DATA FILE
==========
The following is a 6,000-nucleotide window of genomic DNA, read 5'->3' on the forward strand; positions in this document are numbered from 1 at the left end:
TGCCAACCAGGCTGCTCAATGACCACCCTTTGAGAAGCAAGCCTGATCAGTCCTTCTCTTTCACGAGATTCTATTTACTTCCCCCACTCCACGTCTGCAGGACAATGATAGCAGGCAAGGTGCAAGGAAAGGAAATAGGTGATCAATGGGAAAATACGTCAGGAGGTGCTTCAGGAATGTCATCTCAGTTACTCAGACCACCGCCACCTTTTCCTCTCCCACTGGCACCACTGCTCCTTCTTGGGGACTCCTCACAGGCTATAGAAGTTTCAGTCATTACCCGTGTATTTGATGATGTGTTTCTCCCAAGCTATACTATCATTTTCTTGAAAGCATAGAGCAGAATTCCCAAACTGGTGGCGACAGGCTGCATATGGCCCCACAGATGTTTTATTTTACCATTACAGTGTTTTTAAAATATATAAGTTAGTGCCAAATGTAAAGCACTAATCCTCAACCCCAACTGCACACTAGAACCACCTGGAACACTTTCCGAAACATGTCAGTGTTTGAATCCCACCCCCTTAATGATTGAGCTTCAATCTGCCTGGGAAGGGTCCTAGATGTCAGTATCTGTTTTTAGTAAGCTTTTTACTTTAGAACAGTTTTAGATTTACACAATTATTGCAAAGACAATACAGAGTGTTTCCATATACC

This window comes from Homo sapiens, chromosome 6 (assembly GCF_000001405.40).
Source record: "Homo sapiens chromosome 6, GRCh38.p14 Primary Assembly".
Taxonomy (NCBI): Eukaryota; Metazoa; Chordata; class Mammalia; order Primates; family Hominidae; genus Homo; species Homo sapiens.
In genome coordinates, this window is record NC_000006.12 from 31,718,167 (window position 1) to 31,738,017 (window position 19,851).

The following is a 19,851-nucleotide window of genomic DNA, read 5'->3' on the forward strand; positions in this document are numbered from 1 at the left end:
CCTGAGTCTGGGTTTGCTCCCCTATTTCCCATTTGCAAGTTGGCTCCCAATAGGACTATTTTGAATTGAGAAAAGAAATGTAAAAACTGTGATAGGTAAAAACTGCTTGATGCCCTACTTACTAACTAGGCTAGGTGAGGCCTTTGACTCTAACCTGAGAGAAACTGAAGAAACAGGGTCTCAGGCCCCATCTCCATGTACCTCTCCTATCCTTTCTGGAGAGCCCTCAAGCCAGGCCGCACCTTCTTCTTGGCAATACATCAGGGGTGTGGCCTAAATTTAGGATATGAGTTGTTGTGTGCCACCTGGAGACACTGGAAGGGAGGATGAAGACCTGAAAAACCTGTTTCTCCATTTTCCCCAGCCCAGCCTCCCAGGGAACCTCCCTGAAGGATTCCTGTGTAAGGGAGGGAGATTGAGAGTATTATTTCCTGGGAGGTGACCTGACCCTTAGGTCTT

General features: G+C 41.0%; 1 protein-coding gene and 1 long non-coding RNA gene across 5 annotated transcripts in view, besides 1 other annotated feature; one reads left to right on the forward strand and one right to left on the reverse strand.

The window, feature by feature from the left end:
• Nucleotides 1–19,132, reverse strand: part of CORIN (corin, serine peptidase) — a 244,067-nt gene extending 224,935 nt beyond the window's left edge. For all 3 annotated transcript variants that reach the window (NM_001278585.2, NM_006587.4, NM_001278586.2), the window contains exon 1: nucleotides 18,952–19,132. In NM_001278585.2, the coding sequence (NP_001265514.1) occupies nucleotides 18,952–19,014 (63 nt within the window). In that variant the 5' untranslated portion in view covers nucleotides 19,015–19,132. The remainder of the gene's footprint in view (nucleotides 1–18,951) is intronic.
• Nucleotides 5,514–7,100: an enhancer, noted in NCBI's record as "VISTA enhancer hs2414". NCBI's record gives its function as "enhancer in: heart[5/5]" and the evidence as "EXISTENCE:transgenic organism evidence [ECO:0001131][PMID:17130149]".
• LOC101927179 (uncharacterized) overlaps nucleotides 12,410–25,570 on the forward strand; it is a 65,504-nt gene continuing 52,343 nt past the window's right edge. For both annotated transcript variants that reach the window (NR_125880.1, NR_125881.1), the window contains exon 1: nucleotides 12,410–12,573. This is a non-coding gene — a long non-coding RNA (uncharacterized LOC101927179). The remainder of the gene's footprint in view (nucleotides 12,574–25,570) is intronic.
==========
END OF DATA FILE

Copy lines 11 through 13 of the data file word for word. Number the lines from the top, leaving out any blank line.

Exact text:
• Nucleotides 1–19,132, reverse strand: part of CORIN (corin, serine peptidase) — a 244,067-nt gene extending 224,935 nt beyond the window's left edge. For all 3 annotated transcript variants that reach the window (NM_001278585.2, NM_006587.4, NM_001278586.2), the window contains exon 1: nucleotides 18,952–19,132. In NM_001278585.2, the coding sequence (NP_001265514.1) occupies nucleotides 18,952–19,014 (63 nt within the window). In that variant the 5' untranslated portion in view covers nucleotides 19,015–19,132. The remainder of the gene's footprint in view (nucleotides 1–18,951) is intronic.
• Nucleotides 5,514–7,100: an enhancer, noted in NCBI's record as "VISTA enhancer hs2414". NCBI's record gives its function as "enhancer in: heart[5/5]" and the evidence as "EXISTENCE:transgenic organism evidence [ECO:0001131][PMID:17130149]".
• LOC101927179 (uncharacterized) overlaps nucleotides 12,410–25,570 on the forward strand; it is a 65,504-nt gene continuing 52,343 nt past the window's right edge. For both annotated transcript variants that reach the window (NR_125880.1, NR_125881.1), the window contains exon 1: nucleotides 12,410–12,573. This is a non-coding gene — a long non-coding RNA (uncharacterized LOC101927179). The remainder of the gene's footprint in view (nucleotides 12,574–25,570) is intronic.